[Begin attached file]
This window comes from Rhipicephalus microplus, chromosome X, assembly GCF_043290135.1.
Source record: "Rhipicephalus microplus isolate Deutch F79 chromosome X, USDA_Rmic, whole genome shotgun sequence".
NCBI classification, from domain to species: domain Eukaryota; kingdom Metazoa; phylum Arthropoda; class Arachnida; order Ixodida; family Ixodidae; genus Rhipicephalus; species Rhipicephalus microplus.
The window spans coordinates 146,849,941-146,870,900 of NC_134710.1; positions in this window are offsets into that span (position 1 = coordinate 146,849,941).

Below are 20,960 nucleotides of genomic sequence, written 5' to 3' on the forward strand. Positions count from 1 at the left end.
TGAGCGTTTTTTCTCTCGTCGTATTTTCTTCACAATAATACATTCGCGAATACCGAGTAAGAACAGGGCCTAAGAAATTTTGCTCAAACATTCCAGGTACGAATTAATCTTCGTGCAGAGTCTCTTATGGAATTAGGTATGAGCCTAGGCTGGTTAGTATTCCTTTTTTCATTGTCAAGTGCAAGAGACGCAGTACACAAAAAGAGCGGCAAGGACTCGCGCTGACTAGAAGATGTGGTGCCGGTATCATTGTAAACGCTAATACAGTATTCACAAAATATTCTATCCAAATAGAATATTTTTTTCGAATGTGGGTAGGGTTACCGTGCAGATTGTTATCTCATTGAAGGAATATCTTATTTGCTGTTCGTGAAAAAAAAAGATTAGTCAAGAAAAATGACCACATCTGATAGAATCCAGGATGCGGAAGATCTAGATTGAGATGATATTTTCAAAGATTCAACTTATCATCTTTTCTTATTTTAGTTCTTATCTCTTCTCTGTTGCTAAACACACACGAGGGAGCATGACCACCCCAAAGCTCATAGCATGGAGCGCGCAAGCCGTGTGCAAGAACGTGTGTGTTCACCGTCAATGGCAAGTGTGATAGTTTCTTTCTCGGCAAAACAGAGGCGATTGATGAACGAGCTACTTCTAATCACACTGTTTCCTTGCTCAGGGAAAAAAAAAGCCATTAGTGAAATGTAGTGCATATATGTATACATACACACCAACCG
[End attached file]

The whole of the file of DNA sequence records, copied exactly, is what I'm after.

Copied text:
This window comes from Rhipicephalus microplus, chromosome X, assembly GCF_043290135.1.
Source record: "Rhipicephalus microplus isolate Deutch F79 chromosome X, USDA_Rmic, whole genome shotgun sequence".
NCBI classification, from domain to species: domain Eukaryota; kingdom Metazoa; phylum Arthropoda; class Arachnida; order Ixodida; family Ixodidae; genus Rhipicephalus; species Rhipicephalus microplus.
The window spans coordinates 146,849,941-146,870,900 of NC_134710.1; positions in this window are offsets into that span (position 1 = coordinate 146,849,941).

Below are 20,960 nucleotides of genomic sequence, written 5' to 3' on the forward strand. Positions count from 1 at the left end.
TGAGCGTTTTTTCTCTCGTCGTATTTTCTTCACAATAATACATTCGCGAATACCGAGTAAGAACAGGGCCTAAGAAATTTTGCTCAAACATTCCAGGTACGAATTAATCTTCGTGCAGAGTCTCTTATGGAATTAGGTATGAGCCTAGGCTGGTTAGTATTCCTTTTTTCATTGTCAAGTGCAAGAGACGCAGTACACAAAAAGAGCGGCAAGGACTCGCGCTGACTAGAAGATGTGGTGCCGGTATCATTGTAAACGCTAATACAGTATTCACAAAATATTCTATCCAAATAGAATATTTTTTTCGAATGTGGGTAGGGTTACCGTGCAGATTGTTATCTCATTGAAGGAATATCTTATTTGCTGTTCGTGAAAAAAAAAGATTAGTCAAGAAAAATGACCACATCTGATAGAATCCAGGATGCGGAAGATCTAGATTGAGATGATATTTTCAAAGATTCAACTTATCATCTTTTCTTATTTTAGTTCTTATCTCTTCTCTGTTGCTAAACACACACGAGGGAGCATGACCACCCCAAAGCTCATAGCATGGAGCGCGCAAGCCGTGTGCAAGAACGTGTGTGTTCACCGTCAATGGCAAGTGTGATAGTTTCTTTCTCGGCAAAACAGAGGCGATTGATGAACGAGCTACTTCTAATCACACTGTTTCCTTGCTCAGGGAAAAAAAAAGCCATTAGTGAAATGTAGTGCATATATGTATACATACACACCAACCG